President-elect Donald Trump on Wednesday named South Carolina’s Indian American governor Nikki Haley as the US ambassador to the United Nations, a high profile cabinet-rank position that will make her a leading face of the administration’s foreign policy.
If confirmed by the Senate, Haley, 44, will be the first Indian American to hold that position and to make it to the cabinet – the senior-most position held by anyone from the community from either the Republican or Democratic parties.
While Haley has travelled abroad eight times as two-term governor of South Carolina – including a trade mission to India in 2014 – she has no foreign policy experience, but is likely to conform to the Republican party line on most issues.
Other recent US envoys to the UN have served with the state department or the National Security Council.
Though a rising star in the Republican party, Haley was considered a surprise pick by Trump as she clashed publicly with him during the nominating contests, and criticised him as one of the “angriest voices” in the room.
And Trump, never to let an insult or criticism go unanswered, had hit back, saying, in a tweet, “The people of South Carolina are embarrassed by Nikki Haley!” He has surely changed his mind since, as he has on Mitt Romney and others.
Trump said in a statement: “Governor Haley has a proven track record of bringing people together regardless of background or party affiliation to move critical policies forward for the betterment of her state and our country.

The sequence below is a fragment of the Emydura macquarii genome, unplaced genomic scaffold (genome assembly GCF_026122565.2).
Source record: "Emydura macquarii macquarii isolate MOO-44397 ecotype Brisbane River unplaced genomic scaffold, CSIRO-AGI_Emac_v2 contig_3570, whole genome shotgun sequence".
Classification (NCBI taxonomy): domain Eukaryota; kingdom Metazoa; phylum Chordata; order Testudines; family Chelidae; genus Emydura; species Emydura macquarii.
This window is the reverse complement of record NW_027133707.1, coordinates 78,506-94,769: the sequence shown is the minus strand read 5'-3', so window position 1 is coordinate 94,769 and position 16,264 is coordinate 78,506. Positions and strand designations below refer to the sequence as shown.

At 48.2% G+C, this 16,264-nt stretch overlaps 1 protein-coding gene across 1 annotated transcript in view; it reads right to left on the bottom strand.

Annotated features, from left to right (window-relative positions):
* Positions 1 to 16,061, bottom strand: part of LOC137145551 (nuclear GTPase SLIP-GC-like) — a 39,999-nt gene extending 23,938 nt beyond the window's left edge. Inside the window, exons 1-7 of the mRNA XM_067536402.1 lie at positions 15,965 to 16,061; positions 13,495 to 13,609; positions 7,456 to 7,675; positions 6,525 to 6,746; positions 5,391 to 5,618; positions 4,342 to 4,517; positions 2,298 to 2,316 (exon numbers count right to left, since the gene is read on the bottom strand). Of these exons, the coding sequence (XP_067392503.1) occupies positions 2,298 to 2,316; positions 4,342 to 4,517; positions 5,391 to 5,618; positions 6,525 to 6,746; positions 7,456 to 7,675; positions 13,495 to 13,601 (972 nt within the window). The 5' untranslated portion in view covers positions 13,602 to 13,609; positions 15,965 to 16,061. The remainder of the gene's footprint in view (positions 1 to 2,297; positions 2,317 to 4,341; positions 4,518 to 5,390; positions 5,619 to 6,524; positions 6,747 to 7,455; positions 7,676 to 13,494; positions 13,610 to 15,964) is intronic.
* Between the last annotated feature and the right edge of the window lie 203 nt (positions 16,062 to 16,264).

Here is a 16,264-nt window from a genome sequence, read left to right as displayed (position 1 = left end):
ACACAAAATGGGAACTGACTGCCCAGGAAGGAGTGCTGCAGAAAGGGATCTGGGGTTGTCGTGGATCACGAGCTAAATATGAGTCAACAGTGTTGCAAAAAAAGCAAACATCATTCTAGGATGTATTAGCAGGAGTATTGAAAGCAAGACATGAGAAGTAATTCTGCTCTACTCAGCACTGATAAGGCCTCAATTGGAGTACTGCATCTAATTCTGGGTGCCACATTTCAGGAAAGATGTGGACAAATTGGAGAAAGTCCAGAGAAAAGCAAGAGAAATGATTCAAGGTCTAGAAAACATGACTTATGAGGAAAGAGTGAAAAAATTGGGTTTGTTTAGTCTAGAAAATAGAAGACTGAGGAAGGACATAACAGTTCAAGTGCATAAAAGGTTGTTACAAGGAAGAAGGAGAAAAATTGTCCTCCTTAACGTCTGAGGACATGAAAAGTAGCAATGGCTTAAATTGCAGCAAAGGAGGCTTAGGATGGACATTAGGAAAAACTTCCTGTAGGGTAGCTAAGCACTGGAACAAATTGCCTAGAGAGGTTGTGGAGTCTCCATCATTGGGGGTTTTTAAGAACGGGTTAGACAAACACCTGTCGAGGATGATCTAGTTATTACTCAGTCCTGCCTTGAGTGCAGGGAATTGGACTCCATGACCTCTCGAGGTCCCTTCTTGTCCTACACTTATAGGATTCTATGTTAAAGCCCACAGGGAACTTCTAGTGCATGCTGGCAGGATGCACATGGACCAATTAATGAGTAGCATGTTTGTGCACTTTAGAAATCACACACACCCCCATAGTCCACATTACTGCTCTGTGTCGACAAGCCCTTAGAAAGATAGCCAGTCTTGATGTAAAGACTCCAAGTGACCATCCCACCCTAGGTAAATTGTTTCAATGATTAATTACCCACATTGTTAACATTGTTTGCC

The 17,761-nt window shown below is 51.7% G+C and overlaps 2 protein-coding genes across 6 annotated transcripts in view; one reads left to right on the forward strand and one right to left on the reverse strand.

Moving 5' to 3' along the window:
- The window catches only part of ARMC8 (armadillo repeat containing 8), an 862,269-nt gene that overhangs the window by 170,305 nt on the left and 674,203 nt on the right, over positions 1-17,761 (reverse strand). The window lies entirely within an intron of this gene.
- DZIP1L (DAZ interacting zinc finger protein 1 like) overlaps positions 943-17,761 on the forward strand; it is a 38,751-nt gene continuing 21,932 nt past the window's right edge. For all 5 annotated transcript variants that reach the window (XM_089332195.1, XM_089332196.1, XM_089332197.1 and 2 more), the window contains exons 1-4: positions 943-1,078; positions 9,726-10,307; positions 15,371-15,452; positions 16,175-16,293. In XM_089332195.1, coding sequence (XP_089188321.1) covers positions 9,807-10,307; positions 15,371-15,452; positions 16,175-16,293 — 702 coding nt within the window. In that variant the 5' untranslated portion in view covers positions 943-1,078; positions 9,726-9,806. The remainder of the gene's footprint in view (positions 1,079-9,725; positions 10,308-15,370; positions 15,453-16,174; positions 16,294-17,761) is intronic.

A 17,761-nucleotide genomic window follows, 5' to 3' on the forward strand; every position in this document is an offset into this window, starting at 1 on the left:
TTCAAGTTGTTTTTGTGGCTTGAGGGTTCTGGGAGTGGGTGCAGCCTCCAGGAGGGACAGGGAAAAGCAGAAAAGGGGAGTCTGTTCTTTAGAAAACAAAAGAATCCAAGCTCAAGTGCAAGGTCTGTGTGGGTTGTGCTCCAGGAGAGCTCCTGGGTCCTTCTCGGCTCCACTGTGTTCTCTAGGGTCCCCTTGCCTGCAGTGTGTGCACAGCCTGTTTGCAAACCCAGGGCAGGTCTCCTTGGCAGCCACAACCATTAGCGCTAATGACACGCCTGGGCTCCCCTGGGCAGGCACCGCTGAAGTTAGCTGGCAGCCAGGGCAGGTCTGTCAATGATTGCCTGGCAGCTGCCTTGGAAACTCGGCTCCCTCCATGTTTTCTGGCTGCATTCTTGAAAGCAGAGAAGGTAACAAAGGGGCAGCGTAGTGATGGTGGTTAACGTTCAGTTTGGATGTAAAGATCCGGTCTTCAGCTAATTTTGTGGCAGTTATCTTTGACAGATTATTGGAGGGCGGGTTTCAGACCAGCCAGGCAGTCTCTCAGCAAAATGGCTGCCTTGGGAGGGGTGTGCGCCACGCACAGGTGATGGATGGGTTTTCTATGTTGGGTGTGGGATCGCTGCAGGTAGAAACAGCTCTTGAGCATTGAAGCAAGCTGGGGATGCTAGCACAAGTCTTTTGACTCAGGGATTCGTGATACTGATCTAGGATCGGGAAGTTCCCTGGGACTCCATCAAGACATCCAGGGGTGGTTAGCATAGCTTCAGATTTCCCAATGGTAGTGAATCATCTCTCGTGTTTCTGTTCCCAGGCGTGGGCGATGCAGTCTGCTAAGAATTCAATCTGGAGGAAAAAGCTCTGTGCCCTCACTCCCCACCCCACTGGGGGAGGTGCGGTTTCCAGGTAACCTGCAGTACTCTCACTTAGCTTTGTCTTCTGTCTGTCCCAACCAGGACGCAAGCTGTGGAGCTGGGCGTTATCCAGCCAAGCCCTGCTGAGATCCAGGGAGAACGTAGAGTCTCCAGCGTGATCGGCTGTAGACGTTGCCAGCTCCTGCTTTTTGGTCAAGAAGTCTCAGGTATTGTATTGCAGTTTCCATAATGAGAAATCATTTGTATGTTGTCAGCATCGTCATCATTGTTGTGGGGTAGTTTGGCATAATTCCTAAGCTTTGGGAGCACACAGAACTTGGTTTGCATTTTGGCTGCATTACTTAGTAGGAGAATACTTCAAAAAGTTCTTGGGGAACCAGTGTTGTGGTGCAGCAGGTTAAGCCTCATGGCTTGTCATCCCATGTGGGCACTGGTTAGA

“She is also a proven dealmaker, and we look to be making plenty of deals. She will be a great leader representing us on the world stage.”
Haley said, in the same announcement, “Our country faces enormous challenges here at home and internationally, and I am honored that the president-elect has asked me to join his team and serve the country we love as the next ambassador to the United Nations.”
Haley met Trump last Thursday in New York, triggering speculation she was being considered for secretary of state, along with former New York mayor Rudy Giuliani. Mitt Romney has since emerged as the favourite for the position.
While the position of US ambassador to the UN is a high-profile position in itself, it has also been a stepping stone to even higher office – current National Security Adviser Susan Rice was President Barack Obama’s first envoy to the world body.
President Bill Clinton’s secretary of state Madeline Albright, the first woman to hold that position in American history, started out in his administration as US ambassador to the UN.
Haley had backed Florida senator Marco Rubio during the primaries and her strong public endorsement of him had fuelled talk he might consider her for his vice-president pick, a possibility speculated about by other candidates. Haley did endorse Trump eventually, but late.